Lehman owned what the media classified as “toxic assets,” which were illiquid debt instruments that became difficult to price when buyers vanished (per the reasoning above) as the economy worsened.
Despite the name, most of Lehman’s assets were not that toxic. They paid on time, management had no intention of selling, and since Lehman was not a traditional bank that took deposits, the market value of these assets was less important.
The problem is that FAS 157 impacted all financial firms, so Lehman was required to write down the value of their assets and take massive paper losses. This made it impossible for them to access short-term funding to keep the business operational. The irony is that despite assets far exceeding their debt at the very end, Lehman simply could not pay their bills and was forced to file for bankruptcy protection.
Meaning, Lehman was illiquid, not insolvent. It is no different than when wealthy individuals go bankrupt. They may own mansions all over the world, but they don’t have the cash to pay bills and cannot sell houses fast enough to cover expenses.
However, Lehman going under was not enough to light the match. Bankruptcies happen all the time, and this was not the first high-profile victim of FAS 157. Bear Stearns almost failed six months prior for similar reasons until the government brokered a deal at the 11th hour. The inconsistency of the government is what likely sparked the flame. They chose to save Bear but not Lehman, and this decimated investor confidence.
Not confidence that the government will save large institutions from bankruptcy. It’s often better to allow companies to fail than to waste tax dollars. Rather, it is the confidence instilled by consistency. The arbitrary decision to save Bear Stearns, let Lehman fail, and then days later nationalize AIG left investors scratching their heads.
The entire financial system is based on trust, and when that foundation is eroded from inconsistency and unpredictable decisions by regulators, lenders stop lending because the rules keep changing.
After Lehman went under, the government learned their lesson fast and began brokering deals to save other banks. But the damage had already been done.
The bankruptcy created an unprecedented credit contraction across the globe as banks stopped lending, collateral was seized, and foreign exchange lines were terminated (halting global trade). Lenders were terrified because nobody knew who would fail next. It took the coordination of central banks and unprecedented government spending to save global financial markets and replenish confidence and trust back into lenders.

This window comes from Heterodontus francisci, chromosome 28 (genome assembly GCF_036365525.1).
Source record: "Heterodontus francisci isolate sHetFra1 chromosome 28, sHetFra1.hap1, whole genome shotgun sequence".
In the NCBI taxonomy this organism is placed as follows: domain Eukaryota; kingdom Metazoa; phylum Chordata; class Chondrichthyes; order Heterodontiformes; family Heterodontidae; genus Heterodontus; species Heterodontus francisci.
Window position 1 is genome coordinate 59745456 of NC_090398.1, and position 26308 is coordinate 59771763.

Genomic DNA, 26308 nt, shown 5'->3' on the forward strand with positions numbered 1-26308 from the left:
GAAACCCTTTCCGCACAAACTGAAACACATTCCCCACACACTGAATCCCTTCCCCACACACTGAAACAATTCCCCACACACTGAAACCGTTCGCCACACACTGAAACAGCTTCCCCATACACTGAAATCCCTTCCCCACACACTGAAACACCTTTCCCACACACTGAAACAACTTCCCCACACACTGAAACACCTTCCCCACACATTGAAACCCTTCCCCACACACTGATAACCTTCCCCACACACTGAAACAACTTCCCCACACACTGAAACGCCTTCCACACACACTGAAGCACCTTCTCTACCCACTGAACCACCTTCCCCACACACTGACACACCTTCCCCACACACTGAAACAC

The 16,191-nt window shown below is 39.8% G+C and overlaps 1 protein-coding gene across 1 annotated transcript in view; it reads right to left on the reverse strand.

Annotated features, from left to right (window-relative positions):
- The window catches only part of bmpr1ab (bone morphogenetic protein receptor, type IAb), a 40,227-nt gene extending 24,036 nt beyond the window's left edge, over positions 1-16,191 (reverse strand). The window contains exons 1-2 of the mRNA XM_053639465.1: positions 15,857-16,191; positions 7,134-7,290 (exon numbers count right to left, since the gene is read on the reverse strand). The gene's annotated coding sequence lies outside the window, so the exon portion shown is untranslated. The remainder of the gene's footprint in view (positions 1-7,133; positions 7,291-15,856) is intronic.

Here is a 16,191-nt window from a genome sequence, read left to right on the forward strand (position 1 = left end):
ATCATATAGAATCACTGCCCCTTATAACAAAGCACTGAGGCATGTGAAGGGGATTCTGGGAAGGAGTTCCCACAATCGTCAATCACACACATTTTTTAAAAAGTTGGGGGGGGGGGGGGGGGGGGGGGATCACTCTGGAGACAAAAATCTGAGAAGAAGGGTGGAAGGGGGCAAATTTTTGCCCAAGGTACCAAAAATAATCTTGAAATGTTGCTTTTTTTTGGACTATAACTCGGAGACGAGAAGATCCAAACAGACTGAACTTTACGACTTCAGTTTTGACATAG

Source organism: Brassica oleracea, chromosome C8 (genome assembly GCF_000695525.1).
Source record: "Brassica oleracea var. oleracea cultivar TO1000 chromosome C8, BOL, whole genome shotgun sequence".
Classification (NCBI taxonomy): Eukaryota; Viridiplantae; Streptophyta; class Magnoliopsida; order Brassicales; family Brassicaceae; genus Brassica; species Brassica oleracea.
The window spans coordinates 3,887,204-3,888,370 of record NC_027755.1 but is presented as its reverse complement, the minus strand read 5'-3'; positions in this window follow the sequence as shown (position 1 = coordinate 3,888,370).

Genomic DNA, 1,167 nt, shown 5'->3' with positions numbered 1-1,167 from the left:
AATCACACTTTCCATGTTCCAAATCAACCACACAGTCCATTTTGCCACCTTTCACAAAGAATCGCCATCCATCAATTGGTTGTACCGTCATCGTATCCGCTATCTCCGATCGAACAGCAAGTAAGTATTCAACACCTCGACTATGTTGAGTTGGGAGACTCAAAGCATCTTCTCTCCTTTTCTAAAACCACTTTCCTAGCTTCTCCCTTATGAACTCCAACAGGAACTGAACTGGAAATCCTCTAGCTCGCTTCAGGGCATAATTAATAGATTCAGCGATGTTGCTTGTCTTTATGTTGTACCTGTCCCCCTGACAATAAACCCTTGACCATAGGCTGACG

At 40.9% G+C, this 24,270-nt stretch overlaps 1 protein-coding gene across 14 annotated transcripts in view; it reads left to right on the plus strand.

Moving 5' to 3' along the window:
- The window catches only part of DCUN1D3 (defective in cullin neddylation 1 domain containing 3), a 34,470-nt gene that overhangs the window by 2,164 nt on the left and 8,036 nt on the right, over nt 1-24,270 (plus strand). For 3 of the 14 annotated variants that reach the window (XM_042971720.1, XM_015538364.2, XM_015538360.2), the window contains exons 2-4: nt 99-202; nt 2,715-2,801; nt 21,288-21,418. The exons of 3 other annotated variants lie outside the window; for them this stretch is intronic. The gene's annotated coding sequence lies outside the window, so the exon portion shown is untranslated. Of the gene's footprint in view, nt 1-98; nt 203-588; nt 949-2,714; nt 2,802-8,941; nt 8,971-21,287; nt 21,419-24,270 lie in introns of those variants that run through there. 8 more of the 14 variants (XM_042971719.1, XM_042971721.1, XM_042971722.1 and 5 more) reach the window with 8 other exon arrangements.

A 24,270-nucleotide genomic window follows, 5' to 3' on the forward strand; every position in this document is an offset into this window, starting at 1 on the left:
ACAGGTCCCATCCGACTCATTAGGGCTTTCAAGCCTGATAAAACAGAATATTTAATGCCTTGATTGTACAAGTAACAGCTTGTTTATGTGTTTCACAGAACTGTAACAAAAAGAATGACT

The Bottom Line
A business school professor once warned me that the only number guaranteed to be accurate on financial statements is the date. So, it’s crazy to think that an accounting rule could cause so much mayhem when regulators, investors, and executives all realize that numbers rarely tell the whole story. But that’s what happened.
Subprime mortgages, corrupt bond rating agencies, unethical lenders, borrowers taking on too much debt, the Fed raising interest rates too high, and every other excuse that has been used to blame the crisis is incomplete. These created the recession, but what transformed it into a crisis was a loss of faith.
So, it’s not enough to ask if Evergrande could be another “Lehman moment,” but rather if it could cause another crisis of confidence here in the U.S. The odds of this happening are very low.
According to Goldman Sachs, Evergrande accounts for only 4% of China’s total property sales, and its 123,000 employees and 3.8 million contractors are a fraction of China’s over 400 million urban labor force. Even if contagion were to spread into China’s economy, Beijing would almost certainly step in to avoid a meltdown (they have already started to do so).
Banks in the U.S. also have very little exposure to Chinese real estate, but more importantly, this is not 2008. Financial markets are far healthier, and the regulatory changes enacted after the crisis have made the firms that transact in them stronger. More broadly, S&P 500 revenues coming from the greater China area, which includes Hong Kong and Taiwan, accounted for only 2% of revenues in 20193. Even more broadly, U.S. exports to China accounted for only 6% of overall U.S. exports in 20194.
But what if I’m wrong? China is a communistic black box, and I’m no expert. It also wouldn’t be the first time that an economy failed because of too much debt. Contagion or not, those headlines would cause investors across the globe to freak out. The volatility alone could wreak havoc.
Protecting against what could happen next begins with accepting why investors lost so much in 2008, and neither FAS 157 nor Lehman were the culprits. People lost money because they misjudged their ability and willingness to take on risk and sold into the panic. It’s that simple.
The best way to prevent panic selling is to work with your financial advisor to target an appropriate level of volatility. Because the better you sleep at night, the less risk of making an emotional decision that will do little more than convert short-term pain into long-term misery.
The bottom line is that Evergrande probably won’t collapse the underlying trust that supports financial markets, but sleep is important, so stay within your comfort zone just in case.
Mike Sorrentino, CFA
Chief Investment Officer